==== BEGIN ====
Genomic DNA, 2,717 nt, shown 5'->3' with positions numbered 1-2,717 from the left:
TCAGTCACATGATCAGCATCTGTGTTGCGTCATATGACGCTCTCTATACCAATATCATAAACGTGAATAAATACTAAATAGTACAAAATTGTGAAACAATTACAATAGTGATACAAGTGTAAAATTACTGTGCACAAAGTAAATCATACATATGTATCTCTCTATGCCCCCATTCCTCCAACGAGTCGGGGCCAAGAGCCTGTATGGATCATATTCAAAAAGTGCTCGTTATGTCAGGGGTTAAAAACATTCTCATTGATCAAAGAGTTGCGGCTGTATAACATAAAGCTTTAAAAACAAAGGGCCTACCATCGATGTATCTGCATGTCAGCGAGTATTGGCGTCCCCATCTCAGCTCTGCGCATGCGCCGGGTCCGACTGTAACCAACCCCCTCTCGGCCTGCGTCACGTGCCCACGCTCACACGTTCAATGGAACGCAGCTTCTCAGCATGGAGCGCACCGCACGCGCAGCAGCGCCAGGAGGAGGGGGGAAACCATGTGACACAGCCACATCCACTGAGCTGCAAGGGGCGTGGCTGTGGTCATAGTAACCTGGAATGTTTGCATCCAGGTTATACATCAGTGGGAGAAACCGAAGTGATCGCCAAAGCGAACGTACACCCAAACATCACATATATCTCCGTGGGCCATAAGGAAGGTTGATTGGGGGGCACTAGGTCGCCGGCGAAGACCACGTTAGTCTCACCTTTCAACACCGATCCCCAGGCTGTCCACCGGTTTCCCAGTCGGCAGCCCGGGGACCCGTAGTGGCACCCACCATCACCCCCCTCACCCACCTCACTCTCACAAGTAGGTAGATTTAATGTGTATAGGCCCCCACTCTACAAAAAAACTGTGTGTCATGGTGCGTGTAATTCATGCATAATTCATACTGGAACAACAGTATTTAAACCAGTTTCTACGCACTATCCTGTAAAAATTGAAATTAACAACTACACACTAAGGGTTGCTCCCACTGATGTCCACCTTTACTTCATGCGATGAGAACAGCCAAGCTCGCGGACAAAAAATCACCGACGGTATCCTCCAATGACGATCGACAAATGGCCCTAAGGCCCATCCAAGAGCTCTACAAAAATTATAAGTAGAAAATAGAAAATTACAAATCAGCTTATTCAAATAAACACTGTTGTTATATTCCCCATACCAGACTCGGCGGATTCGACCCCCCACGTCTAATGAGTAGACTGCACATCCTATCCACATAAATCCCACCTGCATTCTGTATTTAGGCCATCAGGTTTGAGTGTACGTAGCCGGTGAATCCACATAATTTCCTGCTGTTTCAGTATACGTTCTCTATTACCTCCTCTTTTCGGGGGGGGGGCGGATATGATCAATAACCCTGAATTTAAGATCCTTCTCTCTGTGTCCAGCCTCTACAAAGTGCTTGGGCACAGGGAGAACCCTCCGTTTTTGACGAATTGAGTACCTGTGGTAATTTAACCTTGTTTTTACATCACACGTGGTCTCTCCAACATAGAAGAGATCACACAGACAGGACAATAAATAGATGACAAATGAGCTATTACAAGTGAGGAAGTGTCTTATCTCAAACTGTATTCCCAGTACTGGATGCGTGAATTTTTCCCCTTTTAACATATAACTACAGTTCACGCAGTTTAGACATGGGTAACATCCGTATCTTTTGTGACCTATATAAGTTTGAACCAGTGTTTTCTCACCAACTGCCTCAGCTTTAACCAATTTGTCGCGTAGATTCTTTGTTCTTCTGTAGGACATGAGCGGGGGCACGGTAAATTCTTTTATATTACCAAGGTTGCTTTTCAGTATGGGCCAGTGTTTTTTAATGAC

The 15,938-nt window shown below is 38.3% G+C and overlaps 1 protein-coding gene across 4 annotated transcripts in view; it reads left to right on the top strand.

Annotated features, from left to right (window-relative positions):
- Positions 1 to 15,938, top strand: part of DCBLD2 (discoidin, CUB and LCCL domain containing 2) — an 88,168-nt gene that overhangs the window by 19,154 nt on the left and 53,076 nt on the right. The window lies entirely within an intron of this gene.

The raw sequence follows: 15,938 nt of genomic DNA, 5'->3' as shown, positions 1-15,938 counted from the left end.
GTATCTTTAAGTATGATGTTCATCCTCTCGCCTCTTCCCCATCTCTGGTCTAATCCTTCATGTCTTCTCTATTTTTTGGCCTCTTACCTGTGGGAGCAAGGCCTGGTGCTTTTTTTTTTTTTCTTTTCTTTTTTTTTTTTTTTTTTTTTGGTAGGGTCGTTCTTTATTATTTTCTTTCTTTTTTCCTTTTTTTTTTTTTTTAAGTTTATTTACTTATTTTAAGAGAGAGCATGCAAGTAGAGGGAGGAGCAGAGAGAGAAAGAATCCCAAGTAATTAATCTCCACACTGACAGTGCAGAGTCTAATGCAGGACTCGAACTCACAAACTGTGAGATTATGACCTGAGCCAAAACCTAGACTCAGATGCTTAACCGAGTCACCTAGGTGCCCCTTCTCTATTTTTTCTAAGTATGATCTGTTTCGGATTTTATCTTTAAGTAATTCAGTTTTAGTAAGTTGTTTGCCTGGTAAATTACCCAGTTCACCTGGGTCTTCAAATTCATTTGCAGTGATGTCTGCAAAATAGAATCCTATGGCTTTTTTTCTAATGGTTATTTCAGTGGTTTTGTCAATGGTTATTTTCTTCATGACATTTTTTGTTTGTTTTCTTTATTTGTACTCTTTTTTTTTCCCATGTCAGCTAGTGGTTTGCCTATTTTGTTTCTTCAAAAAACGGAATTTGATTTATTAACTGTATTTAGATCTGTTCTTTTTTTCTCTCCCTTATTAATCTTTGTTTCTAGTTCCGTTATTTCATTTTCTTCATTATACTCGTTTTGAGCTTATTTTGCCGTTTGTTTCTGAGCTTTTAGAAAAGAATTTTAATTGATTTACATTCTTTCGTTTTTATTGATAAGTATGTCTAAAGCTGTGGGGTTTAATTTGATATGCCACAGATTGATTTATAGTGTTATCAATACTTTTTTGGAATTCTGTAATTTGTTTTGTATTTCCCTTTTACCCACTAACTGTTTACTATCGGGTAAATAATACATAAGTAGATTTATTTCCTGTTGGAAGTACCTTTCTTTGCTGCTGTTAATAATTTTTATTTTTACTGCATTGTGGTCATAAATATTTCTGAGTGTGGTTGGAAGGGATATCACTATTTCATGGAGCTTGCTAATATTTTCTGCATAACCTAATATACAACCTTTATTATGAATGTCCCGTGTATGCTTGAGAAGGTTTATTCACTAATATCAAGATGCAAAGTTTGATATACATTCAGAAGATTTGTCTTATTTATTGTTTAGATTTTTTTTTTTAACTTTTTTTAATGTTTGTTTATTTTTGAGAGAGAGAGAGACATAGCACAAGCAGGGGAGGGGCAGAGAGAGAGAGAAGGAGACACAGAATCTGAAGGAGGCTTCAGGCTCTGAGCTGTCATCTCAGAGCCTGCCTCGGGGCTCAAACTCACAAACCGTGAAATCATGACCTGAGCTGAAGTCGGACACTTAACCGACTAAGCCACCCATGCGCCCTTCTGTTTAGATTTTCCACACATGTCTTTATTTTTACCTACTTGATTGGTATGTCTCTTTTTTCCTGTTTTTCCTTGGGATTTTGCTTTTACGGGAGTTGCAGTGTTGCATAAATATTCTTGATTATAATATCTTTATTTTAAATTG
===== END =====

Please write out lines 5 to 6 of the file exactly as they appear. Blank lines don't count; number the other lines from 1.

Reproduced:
- Positions 1 to 15,938, top strand: part of DCBLD2 (discoidin, CUB and LCCL domain containing 2) — an 88,168-nt gene that overhangs the window by 19,154 nt on the left and 53,076 nt on the right. The window lies entirely within an intron of this gene.

The raw sequence follows: 15,938 nt of genomic DNA, 5'->3' as shown, positions 1-15,938 counted from the left end.